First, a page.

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TOPIC TITLE: Often Overlooked Parenting Principles
Created On 7/24/13 5:58 PM
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7/24/13 5:58 PM
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(Originally appeared in the May 2013 issue of Mind, Body & Soul)

By Shimmy Feintuch, LMSW


If parenting were a job, it would be the worst job ever. Long hours, bad pay, no recognition. Entry level parenting includes perks like spit-up and stinky diapers; a tenured position earns you criticism and the cold shoulder. Severance comes in the form of requests for money and brief holiday visits.

A dubious profession, this parenting thing. And it seems to be thriving! Most people, I understand, are born of parents. What is the draw to be a parent? Why do so many choose the way of child-rearing despite the fatigue, pain, and expenses?

I believe that the desire to become a parent comes from the best of human nature: the desire to give, to love, to nurture. There is no other job in this universe with as much potential for giving, and for personal growth as well.

And yet, with all its import, parenting is unregulated. No professional schools nor licensing boards exist to train and assure quality control. Continuing education credits and certificates in parenting adorn the walls of no parent at all. Parents endure with blood, sweat, tears, pure guts, sheer willpower, and a healthy dose of prayer.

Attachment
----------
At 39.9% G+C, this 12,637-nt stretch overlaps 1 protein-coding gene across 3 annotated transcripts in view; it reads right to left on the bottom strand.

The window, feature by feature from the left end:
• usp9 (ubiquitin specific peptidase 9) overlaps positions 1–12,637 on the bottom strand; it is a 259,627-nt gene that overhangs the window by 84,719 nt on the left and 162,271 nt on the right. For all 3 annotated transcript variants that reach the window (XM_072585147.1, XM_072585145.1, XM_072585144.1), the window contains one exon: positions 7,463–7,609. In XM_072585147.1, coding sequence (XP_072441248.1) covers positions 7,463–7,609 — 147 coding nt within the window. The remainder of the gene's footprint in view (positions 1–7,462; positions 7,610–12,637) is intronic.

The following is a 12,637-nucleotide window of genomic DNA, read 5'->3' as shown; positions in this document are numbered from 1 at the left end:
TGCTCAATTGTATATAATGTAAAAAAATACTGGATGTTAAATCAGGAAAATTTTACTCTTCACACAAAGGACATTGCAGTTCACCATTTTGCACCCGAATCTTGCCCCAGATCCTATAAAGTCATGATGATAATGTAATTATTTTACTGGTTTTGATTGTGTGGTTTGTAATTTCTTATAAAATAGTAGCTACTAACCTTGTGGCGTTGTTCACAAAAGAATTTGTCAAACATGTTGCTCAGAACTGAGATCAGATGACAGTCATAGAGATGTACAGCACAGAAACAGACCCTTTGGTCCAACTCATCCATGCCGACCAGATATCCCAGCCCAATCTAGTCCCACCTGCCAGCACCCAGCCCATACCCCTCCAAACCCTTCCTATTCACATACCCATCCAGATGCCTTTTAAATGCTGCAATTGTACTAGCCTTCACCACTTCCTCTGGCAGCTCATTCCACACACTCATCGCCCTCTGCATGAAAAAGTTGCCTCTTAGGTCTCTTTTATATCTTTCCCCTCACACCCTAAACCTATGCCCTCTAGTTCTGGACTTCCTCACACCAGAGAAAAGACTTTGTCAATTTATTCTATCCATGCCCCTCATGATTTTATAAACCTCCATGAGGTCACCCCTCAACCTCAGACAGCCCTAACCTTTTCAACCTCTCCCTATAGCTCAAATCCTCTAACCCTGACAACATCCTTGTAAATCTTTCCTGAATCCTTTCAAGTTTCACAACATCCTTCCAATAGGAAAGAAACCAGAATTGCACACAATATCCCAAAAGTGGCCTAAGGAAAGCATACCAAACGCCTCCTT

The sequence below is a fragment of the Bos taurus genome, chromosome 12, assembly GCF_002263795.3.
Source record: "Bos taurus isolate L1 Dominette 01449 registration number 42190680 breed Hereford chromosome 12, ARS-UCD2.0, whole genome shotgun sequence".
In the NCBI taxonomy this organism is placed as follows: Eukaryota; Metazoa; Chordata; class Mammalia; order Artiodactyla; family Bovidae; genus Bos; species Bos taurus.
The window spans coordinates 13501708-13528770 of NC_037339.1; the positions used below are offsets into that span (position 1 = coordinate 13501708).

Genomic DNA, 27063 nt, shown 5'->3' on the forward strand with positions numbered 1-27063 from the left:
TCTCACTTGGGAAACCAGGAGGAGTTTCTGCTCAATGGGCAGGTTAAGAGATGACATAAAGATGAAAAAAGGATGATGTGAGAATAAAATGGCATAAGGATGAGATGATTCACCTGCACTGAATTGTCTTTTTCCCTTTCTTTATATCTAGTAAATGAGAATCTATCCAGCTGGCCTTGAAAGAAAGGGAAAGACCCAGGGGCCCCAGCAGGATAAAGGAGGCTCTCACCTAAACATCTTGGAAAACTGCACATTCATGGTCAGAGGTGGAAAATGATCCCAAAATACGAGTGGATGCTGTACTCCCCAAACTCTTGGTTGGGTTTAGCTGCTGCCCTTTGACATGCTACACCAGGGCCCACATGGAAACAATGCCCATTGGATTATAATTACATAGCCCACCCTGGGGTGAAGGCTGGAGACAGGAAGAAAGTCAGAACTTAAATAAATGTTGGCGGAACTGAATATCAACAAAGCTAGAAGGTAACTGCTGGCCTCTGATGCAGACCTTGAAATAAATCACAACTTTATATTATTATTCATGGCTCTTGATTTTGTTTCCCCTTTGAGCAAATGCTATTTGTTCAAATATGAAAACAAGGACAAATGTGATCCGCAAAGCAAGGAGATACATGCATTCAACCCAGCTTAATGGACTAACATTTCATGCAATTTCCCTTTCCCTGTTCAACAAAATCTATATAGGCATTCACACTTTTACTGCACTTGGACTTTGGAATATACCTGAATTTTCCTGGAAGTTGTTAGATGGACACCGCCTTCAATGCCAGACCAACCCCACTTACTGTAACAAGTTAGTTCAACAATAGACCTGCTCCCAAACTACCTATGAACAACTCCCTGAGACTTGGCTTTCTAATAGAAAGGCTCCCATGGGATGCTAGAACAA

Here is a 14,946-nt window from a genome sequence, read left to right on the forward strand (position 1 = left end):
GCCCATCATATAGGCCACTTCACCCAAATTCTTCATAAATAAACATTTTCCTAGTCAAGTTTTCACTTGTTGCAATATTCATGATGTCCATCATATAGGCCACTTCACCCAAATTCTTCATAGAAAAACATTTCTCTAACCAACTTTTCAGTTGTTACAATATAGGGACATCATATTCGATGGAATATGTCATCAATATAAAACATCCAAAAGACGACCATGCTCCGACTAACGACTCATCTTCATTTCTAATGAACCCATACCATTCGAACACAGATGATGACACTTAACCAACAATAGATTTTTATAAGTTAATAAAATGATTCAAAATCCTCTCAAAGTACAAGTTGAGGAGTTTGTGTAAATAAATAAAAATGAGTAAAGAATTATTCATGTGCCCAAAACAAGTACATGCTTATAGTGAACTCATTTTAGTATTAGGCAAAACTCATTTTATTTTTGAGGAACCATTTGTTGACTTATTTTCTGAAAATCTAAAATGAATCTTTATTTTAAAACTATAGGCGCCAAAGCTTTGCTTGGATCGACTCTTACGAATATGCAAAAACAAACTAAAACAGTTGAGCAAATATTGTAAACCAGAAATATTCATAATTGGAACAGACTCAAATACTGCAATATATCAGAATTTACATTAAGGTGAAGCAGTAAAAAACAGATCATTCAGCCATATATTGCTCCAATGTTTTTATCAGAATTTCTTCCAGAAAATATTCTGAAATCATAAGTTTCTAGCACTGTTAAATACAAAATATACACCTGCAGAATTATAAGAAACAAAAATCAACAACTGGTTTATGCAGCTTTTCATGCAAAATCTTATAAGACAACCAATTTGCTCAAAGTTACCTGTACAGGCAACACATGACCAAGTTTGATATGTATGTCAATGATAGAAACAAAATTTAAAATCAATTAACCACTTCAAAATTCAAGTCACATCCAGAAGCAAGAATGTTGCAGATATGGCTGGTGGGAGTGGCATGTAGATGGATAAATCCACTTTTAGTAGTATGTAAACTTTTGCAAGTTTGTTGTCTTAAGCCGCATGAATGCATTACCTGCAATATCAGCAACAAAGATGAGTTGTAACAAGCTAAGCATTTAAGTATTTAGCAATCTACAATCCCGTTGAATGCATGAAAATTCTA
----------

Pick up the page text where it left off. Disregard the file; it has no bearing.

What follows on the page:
In the mental health profession we know that there is never only one “right” way to do things. Normal - that absurd, ubiquitous word - is so much more inclusive than we may previously have thought. Below, I present some ideas, not as the right or only way, but as a suggestion, as food for thought. I hope you find that these ideas, often overlooked, are truly at the core of parenting.

The Mind of a Child:

Our minds are always busy, making meaning of what we experience and storing that information for future reference. For example, if there is traffic on the way to work, you may come up with “Second Avenue is not the way to go during rush hour”. The next time you travel during rush hour, your experience can inform your behavior: you may choose to take Fifth Avenue, or better yet, the train.

Often, these conclusions include ideas about ourselves, such as “I should have left earlier, I’m so lazy”. These thoughts bouncing around our heads are called self-talk. If you do that, you’re not crazy - everyone does it!

Now, here’s the important point: our ideas about ourselves are less based on reality - the traffic of our external world - than on our perception, what is happening in our minds. Using the example above: The Second Avenue situation can trigger thoughts ranging from “I’m always late, I’m such a bad person” to “It would have been better to leave earlier, but I’m not a bad person because of it”. Of these snippets of self talk, one is significantly more charitable than the other. The fact that there can be such disparate reactions to one situation shows that our ideas about ourselves are based solely on our internal reactions to the world around us. As I once heard someone say, “My problem is between my ears”.

Like adults, children catalogue and characterize everything that happens in their lives to try to make sense of the world. If anything, children are more susceptible to negative views of themselves because their views are not yet fully formed. How can we help our children be charitable to themselves in their own minds?